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pone.0128668.g004: Behavioral space of free swimming zebrafish.(A–B) Ensemble of swim bout trajectories (N = 115) embedded by multi-dimensional scaling (MDS) into low-dimensional “behavioral” space. Each cycle of every trajectory is represented by a single point (filled circles for younger larvae (N = 8; 7–8 dpf), open circles for older larvae (N = 12; 9–10 dpf)). The distances between points reflect their behavioral similarities/differences. MDS dimensions 1 and 2 (A) reveal behavioral regions corresponding to turns (red points), scoots (green) and rests (blue). The shaded ellipses demarcate the points from cycles 1–3 of the trajectory (orange, light green, green, respectively. S8A Fig displays the cycles individually). MDS dimensions 2 and 3 (B) reveal differences with zebrafish age (solid ellipse for younger larvae; dotted ellipse for older larvae). The ellipses were determined using PCA analysis of the behavioral space in MDS dimension 1 and dimension 2 for each cycle in (A) and MDS dimension 2 and dimension 3 for cycle 1 in (B). The principal axes of the ellipses are the singular values from PCA. Simulated trajectories from the neuro-kinematic model in Figs 5 and 6 and its training data are shown in diamonds and circles with black outline, respectively. (C) Amplitudes U1, U2, and U3 vs. normalized time of the trajectories in A and B from younger larvae. (D) Same plot for older larvae. Shaded areas demarcate each cycle of the trajectory. (E–F) Postural space representation of the trajectories in C and D, respectively. Throughout, color represents the location in the behavioral space and cycle number: in the RGB colormap, red and green channels correspond to position along MDS dimension 1 and 2, respectively, and the blue channel to the cycle number.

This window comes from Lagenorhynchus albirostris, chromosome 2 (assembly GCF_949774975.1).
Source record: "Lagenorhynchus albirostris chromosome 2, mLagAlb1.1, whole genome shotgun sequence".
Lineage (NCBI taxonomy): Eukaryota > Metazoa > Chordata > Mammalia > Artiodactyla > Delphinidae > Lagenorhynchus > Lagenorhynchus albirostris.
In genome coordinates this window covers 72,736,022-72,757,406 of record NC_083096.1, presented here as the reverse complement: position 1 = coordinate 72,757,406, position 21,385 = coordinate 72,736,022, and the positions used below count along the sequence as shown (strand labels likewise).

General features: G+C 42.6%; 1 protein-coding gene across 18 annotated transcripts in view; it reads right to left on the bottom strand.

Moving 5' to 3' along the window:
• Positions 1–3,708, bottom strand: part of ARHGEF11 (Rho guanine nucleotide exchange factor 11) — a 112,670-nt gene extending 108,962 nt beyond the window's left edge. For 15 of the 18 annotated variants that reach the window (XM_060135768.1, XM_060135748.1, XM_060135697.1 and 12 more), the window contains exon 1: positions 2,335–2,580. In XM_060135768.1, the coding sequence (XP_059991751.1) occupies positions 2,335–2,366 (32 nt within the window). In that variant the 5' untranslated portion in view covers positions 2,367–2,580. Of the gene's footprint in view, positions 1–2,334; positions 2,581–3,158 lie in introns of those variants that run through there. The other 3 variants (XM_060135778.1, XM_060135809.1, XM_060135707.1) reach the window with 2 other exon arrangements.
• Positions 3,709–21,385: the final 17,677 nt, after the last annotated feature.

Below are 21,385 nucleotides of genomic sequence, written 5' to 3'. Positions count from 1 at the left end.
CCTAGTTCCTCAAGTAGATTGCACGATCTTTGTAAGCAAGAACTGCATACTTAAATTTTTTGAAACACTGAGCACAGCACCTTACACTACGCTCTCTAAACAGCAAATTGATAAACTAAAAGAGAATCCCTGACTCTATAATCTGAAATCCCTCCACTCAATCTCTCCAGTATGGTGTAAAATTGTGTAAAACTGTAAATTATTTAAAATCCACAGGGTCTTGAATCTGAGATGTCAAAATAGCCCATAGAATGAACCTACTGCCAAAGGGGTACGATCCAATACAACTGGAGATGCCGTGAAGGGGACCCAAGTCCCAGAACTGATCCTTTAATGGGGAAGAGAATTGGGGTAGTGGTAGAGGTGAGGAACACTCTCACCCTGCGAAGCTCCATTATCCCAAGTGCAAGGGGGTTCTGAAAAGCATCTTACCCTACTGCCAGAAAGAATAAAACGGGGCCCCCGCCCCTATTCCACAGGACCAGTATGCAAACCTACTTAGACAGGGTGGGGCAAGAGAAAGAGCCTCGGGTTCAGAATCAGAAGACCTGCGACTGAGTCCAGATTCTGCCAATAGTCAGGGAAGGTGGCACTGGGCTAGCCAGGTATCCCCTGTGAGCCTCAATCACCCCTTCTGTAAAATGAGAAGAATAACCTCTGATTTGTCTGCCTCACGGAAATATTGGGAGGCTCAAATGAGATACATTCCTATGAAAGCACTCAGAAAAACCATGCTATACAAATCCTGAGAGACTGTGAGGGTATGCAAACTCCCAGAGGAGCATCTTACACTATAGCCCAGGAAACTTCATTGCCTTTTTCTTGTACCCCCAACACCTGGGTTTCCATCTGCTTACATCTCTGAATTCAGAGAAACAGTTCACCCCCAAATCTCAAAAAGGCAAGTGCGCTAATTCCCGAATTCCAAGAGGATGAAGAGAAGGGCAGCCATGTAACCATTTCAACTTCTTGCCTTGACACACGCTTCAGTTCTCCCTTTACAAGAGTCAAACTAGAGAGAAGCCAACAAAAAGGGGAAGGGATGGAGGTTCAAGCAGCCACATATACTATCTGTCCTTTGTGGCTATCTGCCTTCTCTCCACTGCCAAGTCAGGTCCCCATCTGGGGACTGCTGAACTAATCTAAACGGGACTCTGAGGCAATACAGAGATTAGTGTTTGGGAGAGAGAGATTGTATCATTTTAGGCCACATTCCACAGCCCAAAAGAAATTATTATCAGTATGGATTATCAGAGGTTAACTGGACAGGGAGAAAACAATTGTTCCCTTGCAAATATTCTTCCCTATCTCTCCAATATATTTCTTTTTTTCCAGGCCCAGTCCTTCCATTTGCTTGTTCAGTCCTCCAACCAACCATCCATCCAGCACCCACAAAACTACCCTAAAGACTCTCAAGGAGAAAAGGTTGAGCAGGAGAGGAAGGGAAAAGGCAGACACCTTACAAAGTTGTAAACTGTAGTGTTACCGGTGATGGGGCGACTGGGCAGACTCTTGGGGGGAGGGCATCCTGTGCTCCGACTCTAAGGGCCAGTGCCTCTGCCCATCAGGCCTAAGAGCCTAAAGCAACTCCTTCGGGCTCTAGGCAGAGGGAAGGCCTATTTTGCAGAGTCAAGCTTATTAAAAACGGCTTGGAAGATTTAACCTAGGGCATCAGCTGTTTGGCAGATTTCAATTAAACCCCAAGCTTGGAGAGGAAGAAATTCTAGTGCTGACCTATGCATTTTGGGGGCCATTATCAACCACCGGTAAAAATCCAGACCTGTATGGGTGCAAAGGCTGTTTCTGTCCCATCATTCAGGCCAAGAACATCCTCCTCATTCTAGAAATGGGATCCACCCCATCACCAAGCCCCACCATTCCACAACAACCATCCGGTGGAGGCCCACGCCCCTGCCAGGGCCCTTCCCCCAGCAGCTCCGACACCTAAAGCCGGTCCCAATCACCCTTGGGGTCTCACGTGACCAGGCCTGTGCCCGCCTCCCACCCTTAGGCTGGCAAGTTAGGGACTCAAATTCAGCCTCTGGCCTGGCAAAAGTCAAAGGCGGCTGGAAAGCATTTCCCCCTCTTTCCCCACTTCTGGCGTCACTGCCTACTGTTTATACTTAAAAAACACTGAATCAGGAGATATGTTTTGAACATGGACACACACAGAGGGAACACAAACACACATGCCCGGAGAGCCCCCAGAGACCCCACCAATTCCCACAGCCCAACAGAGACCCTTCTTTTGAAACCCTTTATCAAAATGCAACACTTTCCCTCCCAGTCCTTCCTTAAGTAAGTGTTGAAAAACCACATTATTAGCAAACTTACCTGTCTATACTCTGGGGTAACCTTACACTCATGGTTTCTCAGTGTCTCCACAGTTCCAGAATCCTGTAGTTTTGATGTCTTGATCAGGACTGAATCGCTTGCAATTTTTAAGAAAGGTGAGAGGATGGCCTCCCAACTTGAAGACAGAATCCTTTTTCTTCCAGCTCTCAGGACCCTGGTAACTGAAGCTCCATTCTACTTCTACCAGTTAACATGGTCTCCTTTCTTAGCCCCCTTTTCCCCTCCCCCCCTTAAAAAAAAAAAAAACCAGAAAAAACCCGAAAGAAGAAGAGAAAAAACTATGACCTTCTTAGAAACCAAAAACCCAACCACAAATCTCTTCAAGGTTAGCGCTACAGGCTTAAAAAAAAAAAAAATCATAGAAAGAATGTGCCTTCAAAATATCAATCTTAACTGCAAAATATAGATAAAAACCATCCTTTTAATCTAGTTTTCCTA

Mentions: We next used multidimensional scaling (MDS) [25] to quantify the differences between trajectories (and between the cycles of trajectories), and to determine whether they cluster into discrete behavioral patterns. Past behavioral studies have used both non-linear and linear clustering methods [19, 20], and here we applied a linear method to ensure robustness. MDS takes as input the Euclidean “distance” dαβ between every pair of postural space trajectories α and β over one oscillation cycle (see Materials and Methods and S1 File), and determines the optimal low-dimensional space required to embed the distance data. In this space, shown in Fig 4A, each oscillation cycle of a trajectory is represented by a point, and the distance between two points represents how similar the trajectories in the pair are. Thus, MDS generates a “behavioral space” in which distinct behavioral patterns would appear as well-separated clusters of points.


The Behavioral Space of Zebrafish Locomotion and Its Neural Network Analog.

Girdhar K, Gruebele M, Chemla YR - PLoS ONE (2015)